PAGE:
A lot of rock climbers got their start on the plastic mountain in an indoor climbing gym. This is an excellent way to condition yourself for outdoor climbing. Indoor climbing can happen year-round, and gyms are also conducive to focused and intense training with hang boards, campus boards, and weights.
However, even if you’re floating up 5.12s in the gym, you might find yourself taking on a 5.10 outside. Why? Outdoor climbing is a totally different sport.
Ten Things We Wished We Knew About Outdoor Climbing
1. The grades indoors will not correspond to the grades outdoors
Every time noobs try outdoor climbing for the first time, they are always surprised by the grading. However, there are a lot of reasons why the grades don’t match up. For one, indoor climbing is easier because the holds are often color-coded. They tell you where to step and place your hands, all the way up to the anchors. Your brain is used to that. It’ll take time for your brain to rewire to examine rocks and not colored plastic. Therefore, don’t get discouraged if you can’t climb super hard just yet.
2. Let the chalk marks and grease marks be your guide
Even though outdoor routes are not color-coded, chalk marks and black grease marks from shoes can give away where the good holds and resting spots are. You can try to plan your next few moves based on where you find these marks. On the other hand, a hold might be super chalked up simply because many people were fooled. A better way to climb is to simply look for holds that work well for you, marked or unmarked.
3. When arriving at a crag for the first time, start with easier climbs
Every crag’s grading will feel different. For instance, some climbers swear that Red Rocks is super underrated, while others say if you can climb a certain grade at Smith Rock, you could climb that grade anywhere. Even though grades vary between crags, they tend to be consistent within a single area. Hence the term, “Yosemite 5.9.” Thus, if you don’t want to ruin your day with flash pump, warm up on the really easy routes first to get a feel for the grading.
4. Learn how to read a guidebook
Don’t be the one who descended the route because you didn’t bring the right gear. You can typically find the type of gear you need in a guidebook. It will tell you helpful things like how many bolts, what type of pro, what type of anchor, and whether the route is sport, trad, or mixed.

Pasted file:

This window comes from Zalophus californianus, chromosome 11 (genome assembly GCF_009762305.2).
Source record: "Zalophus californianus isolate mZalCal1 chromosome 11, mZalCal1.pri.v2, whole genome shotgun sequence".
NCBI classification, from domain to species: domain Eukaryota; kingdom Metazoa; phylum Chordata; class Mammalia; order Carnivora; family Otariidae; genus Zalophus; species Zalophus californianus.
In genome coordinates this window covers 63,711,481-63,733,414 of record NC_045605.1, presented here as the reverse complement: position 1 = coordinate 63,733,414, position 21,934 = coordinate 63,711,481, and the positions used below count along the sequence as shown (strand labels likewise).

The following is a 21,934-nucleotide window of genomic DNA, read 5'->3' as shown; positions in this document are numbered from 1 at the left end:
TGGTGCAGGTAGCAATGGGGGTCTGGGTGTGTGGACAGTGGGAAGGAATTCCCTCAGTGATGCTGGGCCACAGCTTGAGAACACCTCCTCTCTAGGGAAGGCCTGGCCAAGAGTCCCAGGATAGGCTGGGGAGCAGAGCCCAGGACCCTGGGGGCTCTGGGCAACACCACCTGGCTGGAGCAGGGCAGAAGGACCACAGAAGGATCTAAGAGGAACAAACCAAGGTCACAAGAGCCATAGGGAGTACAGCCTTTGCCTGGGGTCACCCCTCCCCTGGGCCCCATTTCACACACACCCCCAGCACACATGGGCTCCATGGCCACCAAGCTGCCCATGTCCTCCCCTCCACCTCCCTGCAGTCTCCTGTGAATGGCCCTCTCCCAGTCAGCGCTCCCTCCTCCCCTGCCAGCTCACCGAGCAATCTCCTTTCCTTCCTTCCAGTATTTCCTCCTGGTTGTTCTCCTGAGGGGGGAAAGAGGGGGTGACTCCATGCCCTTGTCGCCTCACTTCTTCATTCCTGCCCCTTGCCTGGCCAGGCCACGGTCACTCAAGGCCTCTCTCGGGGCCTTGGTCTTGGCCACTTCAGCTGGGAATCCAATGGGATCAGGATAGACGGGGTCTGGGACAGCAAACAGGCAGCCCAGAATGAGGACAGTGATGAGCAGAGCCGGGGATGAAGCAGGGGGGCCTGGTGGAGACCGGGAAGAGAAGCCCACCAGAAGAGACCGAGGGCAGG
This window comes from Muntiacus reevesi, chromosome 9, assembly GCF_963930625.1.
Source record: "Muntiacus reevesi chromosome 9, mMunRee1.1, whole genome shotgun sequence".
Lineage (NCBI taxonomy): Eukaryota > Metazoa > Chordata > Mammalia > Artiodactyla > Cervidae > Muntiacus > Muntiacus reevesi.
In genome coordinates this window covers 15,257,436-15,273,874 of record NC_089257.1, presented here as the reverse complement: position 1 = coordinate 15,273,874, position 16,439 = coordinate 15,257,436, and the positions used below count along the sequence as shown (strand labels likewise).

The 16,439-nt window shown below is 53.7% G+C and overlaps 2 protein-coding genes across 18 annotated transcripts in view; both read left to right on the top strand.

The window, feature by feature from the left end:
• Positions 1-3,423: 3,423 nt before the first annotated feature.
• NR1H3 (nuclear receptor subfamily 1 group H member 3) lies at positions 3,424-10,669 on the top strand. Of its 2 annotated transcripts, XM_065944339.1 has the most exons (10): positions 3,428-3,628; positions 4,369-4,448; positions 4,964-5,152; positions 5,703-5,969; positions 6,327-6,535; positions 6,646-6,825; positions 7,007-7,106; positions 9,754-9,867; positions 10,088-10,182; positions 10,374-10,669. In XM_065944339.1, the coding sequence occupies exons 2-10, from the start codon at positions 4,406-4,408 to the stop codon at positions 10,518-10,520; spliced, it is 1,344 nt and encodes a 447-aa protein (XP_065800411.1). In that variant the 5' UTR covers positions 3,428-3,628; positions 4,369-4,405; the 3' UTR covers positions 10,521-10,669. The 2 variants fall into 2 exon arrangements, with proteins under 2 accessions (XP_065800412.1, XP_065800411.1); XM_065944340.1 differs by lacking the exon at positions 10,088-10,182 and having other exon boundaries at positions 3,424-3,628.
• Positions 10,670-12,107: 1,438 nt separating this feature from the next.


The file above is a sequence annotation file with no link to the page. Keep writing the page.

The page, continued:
5. Use names when communicating with your climbing partners
When communicating with your climbing partner during a climb, use their name. When you get to the crag, there will often be other groups of climbers there. Multiple parties yelling, “Take!” or “Slack!” can get confusing. For safety’s sake, use your partner’s name along with the command, like “Jenny, take!”
6. Use a helmet
People think helmets look dorky. Climbing magazines don’t depict people in helmets, either. However, even in popular climbing areas, large chunks of rocks or boulders will fall. Having one of those rocks hit your belayer would be devastating.
7. If a rock falls when you’re climbing, yell, “Rock!”
It’s common courtesy to let the people below you know a falling rock is about to impale them. And, if you’re the people below, run! The safest places are right up next to the wall or underneath trees.
8. Bring gear like you’re going for a hike in the woods
Sunburns, smashed knees, bug bites, and scratches will happen. They are all part of this thrilling, but masochistic sport. Weather changes can happen, too. It’ll be sunny one second, and stormy the next. Thus, don’t just bring your climbing gear. Dress in layers, and bring a first aid kit, sunscreen, and bug spray.
9. Pack your trash out with you
Seriously. Respect the space you’re privileged to share with others.
10. have fun!
Don’t forget to look at the amazing views from the top and have fun. Hang out and take a picture if you’d like. As they say, the best climbers are those that have the most fun.
Bonus tip: having the right shoe matters. Be sure that your climbing shoes match the terrain. Click here to check out our lineup for all types of climbing applications.